Video: Researchers in Antarctica have discovered rapidly growing banks of mosses on the ice continent's northern peninsula, providing striking evidence of climate change in the coldest and most remote parts of the planet. Buzz60
When talking with your kids about climate change, communicating “the sense that you can do something to improve a scary situation" is key, said Lisa Hoyos, director of Climate Parents, which has members in 50 states and advocates for clean energy and climate solutions, as well as climate change education in schools.
Rowan County Teacher Jennifer Pecco, who was named Kentucky’s Outstanding Pre-K-12 Environmental Educator last year, also uses the same approach with her students and her own kids.
“I think sometimes we can overwhelm them,” she said. “We just start throwing facts at them. They have to know there’s some way to help. Otherwise, they’re going to feel overwhelmed.”
She and her sixth-grade students started a school recycling program and collect paper every week. Some of her students have extended this beyond school hours, encouraging their parents to start recycling. Pecco, who said her class doesn’t focus on climate change so much as fostering environmental stewardship, said there are little things kids can do at home to make a difference, like reusing otherwise disposable containers for storage.
Hoyos, who has two sons, said it’s also critical to encourage kids to think big. Help them brainstorm ways to have a larger-scale impact on a particular issue — what's the root of the problem? Is there something to be done politically? Can you encourage a company to change its behaviors?
“Our kids need to feel comfortable in exercising their democratic right to secure the paths to their own future,” Hoyos said.
Talk about animals
Children's love of animals can be a natural gateway to both talking more and learning more about environmental issues, Hoyos said.
When Hoyos' son developed a love for lemurs, she encouraged him to learn about how they're affected by deforestation and how deforestation contributes to climate change. This is especially effective for younger children who "seem to really gravitate toward protecting creatures," she said, but it's also a tactic science teacher Monique Brown uses with her eighth-grade students at Olmsted Academy South in Louisville.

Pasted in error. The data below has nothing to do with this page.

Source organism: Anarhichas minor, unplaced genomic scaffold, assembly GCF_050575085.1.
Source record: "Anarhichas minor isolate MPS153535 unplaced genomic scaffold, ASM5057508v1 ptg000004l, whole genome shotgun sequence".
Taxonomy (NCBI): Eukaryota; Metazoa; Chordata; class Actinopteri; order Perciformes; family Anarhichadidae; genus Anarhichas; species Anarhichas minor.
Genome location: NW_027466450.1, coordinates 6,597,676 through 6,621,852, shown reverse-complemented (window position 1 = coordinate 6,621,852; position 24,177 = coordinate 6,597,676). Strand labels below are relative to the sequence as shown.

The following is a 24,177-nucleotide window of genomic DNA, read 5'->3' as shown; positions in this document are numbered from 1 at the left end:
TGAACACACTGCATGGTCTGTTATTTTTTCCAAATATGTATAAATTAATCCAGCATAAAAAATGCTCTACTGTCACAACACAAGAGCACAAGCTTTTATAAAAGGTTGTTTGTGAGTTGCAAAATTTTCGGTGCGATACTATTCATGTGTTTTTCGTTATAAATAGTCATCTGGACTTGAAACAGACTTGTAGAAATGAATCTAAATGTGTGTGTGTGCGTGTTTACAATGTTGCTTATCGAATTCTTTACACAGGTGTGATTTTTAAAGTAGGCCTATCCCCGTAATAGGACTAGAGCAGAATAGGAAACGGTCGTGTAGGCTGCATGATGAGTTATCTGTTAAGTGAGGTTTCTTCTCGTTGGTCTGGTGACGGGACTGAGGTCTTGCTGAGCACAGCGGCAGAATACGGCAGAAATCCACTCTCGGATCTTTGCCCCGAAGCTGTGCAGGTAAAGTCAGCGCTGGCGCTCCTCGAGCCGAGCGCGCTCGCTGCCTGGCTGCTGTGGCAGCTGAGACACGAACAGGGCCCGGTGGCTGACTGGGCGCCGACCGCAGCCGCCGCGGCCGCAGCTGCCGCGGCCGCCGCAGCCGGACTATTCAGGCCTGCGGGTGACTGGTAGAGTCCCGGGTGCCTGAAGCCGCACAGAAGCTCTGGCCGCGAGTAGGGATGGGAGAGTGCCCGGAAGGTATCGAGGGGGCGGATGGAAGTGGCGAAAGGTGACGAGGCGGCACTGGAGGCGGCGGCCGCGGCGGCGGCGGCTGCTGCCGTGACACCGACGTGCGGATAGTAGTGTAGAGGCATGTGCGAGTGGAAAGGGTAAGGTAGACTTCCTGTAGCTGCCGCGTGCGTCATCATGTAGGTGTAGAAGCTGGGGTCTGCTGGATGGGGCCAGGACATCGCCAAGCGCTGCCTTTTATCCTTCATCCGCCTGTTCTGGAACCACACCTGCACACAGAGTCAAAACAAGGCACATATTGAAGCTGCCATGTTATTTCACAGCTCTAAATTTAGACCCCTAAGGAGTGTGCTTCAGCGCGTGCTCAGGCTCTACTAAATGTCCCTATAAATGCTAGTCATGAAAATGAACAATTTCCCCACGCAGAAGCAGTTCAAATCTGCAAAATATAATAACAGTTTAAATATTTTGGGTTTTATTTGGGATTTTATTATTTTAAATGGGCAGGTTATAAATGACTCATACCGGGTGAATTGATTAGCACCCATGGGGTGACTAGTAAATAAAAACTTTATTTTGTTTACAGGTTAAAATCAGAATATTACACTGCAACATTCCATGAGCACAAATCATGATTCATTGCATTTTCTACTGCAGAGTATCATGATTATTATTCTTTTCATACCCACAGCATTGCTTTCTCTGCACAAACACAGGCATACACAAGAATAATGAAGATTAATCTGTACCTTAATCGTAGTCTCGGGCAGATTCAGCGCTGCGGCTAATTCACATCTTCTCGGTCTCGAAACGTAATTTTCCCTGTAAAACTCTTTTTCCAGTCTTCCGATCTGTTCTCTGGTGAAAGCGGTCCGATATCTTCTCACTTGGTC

Her students are invested in how climate change affects wildlife. “Everybody cries whenever a polar bear is hurt or homeless,” she said. After the kids learn about how climate change affects animals, Brown then extends the conversation to how humans are both affected by and contribute to climate change.
Be in nature
If you want to talk about environmental issues with your kids, one of the best places to start is by simply going outside.
Parents need to get their kids outdoors, Pecco said, and they need to go outside with them. Doing so allows both parents and kids to “see they’re also a part of the natural cycle and what we do affects the environment,” she said.
Pecco, who is a mother of four, does this by going on day trips with her kids to natural landmarks across the state or going hiking together. They also spend a lot of their time gardening, which lends itself to conversations about how growing your own produce requires fewer resources than buying mass-produced foods.
Iman Al Khalidi paints a water bottle to be used as a vase at Olmsted Academy South. (Photo: By Michael Clevenger, C-J)
Examine your daily habits and learn from your kids
The things you do every day can also be a natural segue into conversations, Brown said. Asking kids whether they leave the water running when they brush their teeth, for example, can lead to discussions about conservation. For Hoyos, having an electric car allowed her to explain to her kids that technology can be used to cut down on carbon emissions.
It’s important to set an example for your kids, Brown said, and it's also important for parents to learn from their children. Spending time with her students in class, Brown said she's surprised "how much more they care than adults do." Her students will continue the discussions started in the classroom at home, sharing what they learn with their families.
"I think that for the students, taking these conversations home helps their parents and their friends or whoever in the community to realize that small changes can have huge impacts,” Brown said.
Online resources for kids
Here are some resources Brown, Hoyos and Pecco recommend for parents wanting to help their kids learn more about climate change and other environmental issues.
NASA ClimateKids: a website with games, activities and more
Alliance for Climate Education: the group's website, good for older kids, has information about climate change and ways to get involved
imatteryouth.org: a youth-driven campaign fighting climate change
World Wildlife Fund: apps and games to help kids learn more about conservation issues
National Oceanic and Atmospheric Administration: data, videos and more
Follow Kirsten Clark on Twitter: @kirstenlmclark
original story HERE
Click here for a new book about the global warming emergency and what you can do.
Donate to help end Global Warming